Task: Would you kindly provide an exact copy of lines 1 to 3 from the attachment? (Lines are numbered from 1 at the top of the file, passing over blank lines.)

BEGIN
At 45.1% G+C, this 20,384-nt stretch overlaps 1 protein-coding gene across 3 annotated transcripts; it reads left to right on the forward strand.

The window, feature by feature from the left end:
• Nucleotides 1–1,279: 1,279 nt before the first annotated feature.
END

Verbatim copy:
At 45.1% G+C, this 20,384-nt stretch overlaps 1 protein-coding gene across 3 annotated transcripts; it reads left to right on the forward strand.

The window, feature by feature from the left end:
• Nucleotides 1–1,279: 1,279 nt before the first annotated feature.